Maternity Leave: How Much Time Off Will You Really Get?

A pregnant friend recently came to us with a maternity leave question:  According to her employer, she was expected to go back to work six weeks after her child was born. But doesn’t the law say that she’s entitled to three months of leave?

The law we’re referring to is known as the Family and Medical Leave Act (FMLA). It entitles you to take up to 12 weeks of unpaid leave to care for your new child, but only if you work for a covered employer and meet certain eligibility criteria. Under this law, while you’re on leave, your employer-sponsored health insurance benefits are protected, and your employer must return you to the same job or a similar job when you come back to work.

You may be covered under the FMLA if:

  • You work for a private company that has 50 or more employees, or you work for a public school or agency that has less than 50 employees, and
  • You have worked at least 12 months (not necessarily consecutively) for that employer, and you have worked at least 1,250 hours during the 12 months immediately preceding your FMLA leave start date

Even if you are covered by the FMLA, your employer can require you to use any vacation days, sick days, or personal days you’ve accumulated in place of unpaid leave time. For instance, if you’ve accumulated two weeks of vacation time, your employer can ask you to use those weeks first, before giving you an additional 10 weeks of unpaid leave. You’re also required to give your employer at least 30 days’ notice of your need for leave, or as much notice as possible, depending on the circumstances.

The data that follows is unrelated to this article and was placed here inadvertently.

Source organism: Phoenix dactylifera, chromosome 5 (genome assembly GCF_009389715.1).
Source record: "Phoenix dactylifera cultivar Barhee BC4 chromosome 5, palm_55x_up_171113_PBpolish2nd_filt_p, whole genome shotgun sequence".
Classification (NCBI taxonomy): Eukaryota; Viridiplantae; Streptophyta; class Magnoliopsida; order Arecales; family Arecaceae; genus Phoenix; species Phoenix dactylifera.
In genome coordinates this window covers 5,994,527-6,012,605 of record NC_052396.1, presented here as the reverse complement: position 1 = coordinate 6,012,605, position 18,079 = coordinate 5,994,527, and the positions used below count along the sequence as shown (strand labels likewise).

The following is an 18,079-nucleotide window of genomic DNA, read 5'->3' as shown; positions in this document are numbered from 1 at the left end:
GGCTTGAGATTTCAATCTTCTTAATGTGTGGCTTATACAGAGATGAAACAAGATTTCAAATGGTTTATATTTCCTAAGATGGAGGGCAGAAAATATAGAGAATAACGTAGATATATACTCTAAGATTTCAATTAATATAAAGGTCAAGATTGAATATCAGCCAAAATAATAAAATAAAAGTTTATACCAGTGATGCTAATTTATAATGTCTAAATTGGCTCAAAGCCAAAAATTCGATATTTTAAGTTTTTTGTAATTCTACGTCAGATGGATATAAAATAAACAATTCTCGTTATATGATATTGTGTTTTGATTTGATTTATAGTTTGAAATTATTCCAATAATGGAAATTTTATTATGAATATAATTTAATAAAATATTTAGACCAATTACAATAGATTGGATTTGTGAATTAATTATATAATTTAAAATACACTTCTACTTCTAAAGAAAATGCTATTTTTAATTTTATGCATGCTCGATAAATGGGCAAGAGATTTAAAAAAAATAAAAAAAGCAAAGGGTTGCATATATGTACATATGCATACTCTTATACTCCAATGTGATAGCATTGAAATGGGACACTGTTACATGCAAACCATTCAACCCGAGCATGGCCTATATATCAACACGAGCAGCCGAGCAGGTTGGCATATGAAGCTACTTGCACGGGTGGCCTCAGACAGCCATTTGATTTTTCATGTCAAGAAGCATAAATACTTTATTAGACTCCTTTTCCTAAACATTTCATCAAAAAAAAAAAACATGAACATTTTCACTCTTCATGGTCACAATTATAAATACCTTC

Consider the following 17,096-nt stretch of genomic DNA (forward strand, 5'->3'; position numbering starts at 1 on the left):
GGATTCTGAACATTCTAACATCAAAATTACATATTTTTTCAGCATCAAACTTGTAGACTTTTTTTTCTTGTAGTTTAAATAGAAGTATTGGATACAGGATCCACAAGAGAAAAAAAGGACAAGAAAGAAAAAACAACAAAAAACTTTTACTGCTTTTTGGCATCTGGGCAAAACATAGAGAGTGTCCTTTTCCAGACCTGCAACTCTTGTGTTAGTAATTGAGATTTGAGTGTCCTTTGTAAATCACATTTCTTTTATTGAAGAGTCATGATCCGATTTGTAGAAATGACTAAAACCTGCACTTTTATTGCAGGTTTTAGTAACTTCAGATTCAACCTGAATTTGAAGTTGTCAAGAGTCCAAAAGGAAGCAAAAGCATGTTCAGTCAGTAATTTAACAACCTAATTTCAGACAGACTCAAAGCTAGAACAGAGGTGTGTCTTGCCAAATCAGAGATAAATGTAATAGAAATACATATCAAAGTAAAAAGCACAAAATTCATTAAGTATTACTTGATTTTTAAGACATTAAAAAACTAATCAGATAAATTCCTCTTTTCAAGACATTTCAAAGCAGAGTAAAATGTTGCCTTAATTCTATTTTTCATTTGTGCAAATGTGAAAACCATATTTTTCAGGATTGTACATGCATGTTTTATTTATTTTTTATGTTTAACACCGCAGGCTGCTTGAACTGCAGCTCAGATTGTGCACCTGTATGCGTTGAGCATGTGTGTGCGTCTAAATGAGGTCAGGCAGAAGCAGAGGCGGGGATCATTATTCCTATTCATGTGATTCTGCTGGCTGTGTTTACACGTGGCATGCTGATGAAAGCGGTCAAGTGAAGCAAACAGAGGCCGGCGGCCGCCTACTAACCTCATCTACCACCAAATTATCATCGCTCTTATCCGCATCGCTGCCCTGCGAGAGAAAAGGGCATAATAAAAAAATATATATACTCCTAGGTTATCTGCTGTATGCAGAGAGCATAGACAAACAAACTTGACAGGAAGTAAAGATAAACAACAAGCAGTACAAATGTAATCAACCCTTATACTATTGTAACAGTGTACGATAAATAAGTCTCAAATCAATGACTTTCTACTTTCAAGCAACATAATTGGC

You should also check the rules of your state, because some states have their own parental leave rules and may pay disability benefits to new mothers. However, if you’re not covered by any law, there’s not much you can do. Unless you can negotiate more leave time with your employer, you’ll either have to go back to work after six weeks or face losing your job.

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